One, Two, or More
Since Yorkies are so small it may seem like a good idea to bring home more than one. After all, they can play with each other and burn off some of that terrier energy. They can keep each other company when you have to go out. And two will be twice as amusing for you, right? Not necessarily.
The Downside to Multiple Dogs
The main problem with bringing two puppies home together is that they will bond strongly with each other, perhaps to the detriment of the canine-human bond. You will have to spend extra time with each pup separately to ensure that they become comfortable around humans and learn to be apart from one another.
While two pups can entertain each other, they can also encourage each other in bad behavior. If one pup is in a very active, playful mood, the other one will likely join him in racing around in circles, even if it's the middle of the night. If one is whining to be let out of his crate, the other will likely whine along; the squeaky symphony of puppy voices is too much for even the heaviest sleeper to ignore. Also, unless you are supervising them constantly, you won't know which puppy left the puddle on the living-room carpet or chewed the leg of the kitchen table. You need to be able to identify which puppy exhibits which misbehavior so that you can rectify the problems with more training.
Another issue to keep in mind is cost. Obviously, two dogs mean double the expenses, double the time, double the grooming, etc. Two dogs is a lot for a family to take on, and it's an especially big challenge for a single person or a working couple. Be sure that you can handle the cost and time commitments before you bring home two (or more) new pets.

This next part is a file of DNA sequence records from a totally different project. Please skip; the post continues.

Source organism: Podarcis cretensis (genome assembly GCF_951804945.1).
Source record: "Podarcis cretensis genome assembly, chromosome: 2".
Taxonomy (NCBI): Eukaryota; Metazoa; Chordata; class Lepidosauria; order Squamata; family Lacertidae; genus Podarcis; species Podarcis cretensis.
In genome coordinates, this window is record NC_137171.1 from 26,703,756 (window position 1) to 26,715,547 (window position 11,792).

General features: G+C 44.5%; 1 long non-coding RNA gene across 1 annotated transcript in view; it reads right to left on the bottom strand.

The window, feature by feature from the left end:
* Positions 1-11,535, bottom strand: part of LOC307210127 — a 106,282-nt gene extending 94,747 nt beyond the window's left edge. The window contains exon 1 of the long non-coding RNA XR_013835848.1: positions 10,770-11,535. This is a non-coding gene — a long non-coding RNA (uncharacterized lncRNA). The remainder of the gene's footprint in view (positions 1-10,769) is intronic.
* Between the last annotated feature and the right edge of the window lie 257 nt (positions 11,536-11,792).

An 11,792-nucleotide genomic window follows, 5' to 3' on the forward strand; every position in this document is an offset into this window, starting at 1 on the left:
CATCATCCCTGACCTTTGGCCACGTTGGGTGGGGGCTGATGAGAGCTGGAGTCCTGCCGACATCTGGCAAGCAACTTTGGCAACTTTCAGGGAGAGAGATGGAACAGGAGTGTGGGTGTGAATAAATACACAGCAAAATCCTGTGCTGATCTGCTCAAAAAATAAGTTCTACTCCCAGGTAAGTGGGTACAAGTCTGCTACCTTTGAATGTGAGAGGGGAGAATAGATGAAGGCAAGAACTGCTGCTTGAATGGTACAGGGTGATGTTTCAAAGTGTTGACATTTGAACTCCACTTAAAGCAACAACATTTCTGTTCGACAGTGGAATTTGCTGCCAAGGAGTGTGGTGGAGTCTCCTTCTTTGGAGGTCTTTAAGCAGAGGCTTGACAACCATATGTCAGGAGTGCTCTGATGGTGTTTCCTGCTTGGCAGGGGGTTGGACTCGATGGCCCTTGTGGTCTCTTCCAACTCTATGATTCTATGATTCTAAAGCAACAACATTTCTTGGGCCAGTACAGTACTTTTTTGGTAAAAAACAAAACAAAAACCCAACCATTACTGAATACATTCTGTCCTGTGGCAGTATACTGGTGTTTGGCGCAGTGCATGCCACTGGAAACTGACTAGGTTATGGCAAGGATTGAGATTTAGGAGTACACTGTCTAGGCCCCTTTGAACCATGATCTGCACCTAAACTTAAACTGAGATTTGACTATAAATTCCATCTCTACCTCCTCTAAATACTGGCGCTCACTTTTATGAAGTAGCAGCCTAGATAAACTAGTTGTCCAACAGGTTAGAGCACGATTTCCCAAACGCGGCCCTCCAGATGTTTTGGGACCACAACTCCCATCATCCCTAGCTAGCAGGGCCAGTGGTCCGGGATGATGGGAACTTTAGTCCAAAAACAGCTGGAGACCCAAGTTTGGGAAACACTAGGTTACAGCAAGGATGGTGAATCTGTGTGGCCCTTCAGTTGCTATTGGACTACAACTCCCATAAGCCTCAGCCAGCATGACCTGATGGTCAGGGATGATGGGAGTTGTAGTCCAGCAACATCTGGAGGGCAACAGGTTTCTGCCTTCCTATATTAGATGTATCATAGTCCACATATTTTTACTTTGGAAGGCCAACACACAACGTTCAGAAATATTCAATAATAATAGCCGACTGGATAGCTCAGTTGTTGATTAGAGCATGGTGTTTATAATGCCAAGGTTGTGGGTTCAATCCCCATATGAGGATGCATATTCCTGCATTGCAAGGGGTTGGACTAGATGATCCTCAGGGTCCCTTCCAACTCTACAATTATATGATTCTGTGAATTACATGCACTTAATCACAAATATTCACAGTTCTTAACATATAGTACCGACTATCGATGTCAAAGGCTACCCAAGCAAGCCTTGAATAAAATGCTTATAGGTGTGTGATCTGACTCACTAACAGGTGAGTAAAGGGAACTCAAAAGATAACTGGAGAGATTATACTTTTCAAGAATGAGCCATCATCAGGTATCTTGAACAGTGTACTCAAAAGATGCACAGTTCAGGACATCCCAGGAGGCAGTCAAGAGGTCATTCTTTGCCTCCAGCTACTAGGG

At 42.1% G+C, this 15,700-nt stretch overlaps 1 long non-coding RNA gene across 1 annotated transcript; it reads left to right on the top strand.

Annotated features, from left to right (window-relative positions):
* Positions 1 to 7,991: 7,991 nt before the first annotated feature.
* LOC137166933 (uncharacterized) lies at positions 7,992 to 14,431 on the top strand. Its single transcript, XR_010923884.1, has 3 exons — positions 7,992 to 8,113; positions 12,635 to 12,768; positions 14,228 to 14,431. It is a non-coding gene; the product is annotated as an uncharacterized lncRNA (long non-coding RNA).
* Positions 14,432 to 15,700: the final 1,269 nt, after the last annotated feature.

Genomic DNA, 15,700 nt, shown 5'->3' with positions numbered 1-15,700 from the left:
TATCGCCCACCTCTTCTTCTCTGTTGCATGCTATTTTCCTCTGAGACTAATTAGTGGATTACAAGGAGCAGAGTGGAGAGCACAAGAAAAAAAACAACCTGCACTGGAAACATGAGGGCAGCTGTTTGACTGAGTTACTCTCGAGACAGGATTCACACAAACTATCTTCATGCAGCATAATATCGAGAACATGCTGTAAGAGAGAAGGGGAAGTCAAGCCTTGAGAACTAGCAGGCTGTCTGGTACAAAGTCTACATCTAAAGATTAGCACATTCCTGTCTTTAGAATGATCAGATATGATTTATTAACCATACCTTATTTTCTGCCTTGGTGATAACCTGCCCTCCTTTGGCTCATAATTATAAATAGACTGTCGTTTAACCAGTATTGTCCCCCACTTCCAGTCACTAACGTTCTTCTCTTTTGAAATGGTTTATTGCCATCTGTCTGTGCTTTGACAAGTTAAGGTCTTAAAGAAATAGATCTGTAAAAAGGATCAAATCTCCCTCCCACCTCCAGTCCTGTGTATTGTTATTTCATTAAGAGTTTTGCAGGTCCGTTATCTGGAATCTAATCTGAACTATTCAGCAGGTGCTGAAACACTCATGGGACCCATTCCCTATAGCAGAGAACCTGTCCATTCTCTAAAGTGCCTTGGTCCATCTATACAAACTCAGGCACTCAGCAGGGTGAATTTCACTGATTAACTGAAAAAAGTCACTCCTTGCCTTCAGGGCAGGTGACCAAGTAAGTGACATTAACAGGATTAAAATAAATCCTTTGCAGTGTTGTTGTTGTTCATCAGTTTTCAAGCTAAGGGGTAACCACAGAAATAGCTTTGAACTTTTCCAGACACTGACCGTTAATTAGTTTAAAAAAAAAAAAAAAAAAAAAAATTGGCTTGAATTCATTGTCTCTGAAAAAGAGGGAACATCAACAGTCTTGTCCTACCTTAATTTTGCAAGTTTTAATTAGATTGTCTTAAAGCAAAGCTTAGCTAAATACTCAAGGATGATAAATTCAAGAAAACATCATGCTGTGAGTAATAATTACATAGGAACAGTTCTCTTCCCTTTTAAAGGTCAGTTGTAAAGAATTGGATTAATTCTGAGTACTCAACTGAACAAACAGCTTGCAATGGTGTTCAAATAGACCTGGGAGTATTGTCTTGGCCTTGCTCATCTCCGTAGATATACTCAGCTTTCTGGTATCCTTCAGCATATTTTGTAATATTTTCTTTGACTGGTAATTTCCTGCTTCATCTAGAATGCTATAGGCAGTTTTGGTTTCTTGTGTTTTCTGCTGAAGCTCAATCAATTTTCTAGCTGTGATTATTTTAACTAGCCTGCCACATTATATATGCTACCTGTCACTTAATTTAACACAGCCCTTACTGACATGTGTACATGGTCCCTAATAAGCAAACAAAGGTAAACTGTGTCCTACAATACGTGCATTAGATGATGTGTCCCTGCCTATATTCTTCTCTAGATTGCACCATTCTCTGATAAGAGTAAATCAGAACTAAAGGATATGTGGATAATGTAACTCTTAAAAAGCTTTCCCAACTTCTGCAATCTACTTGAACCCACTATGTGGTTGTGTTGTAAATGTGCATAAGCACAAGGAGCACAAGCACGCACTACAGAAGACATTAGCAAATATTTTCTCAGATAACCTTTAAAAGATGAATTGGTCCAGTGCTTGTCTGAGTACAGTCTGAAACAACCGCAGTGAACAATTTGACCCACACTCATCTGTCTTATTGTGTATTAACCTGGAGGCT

The Plus Side to Lots of Pups
Clearly, the biggest benefit to twice the dogs is twice the fun! And if you get three or more dogs, they will be an adorable group of friends that can play together, sleep together, and take walks together. You'll certainly never be lonely with multiple Yorkies in the house. Additionally sleeping in groups will remind the pups of when they were with their mother and littermates and will comfort them at night; this will hopefully mean less whining and more sleep for you. And one person can certainly walk two or three Yorkies, given their small size. So, even with multiple dogs you will only have to take them on one group walk.
Unless you have a reputable breeder as a mentor, don't buy two Yorkies with the idea of breeding them and recouping your investment. Yorkshire terrier litters are generally small, and veterinary bills can be large. You may find yourself losing more money in the venture than you originally spent on the dogs in the first place.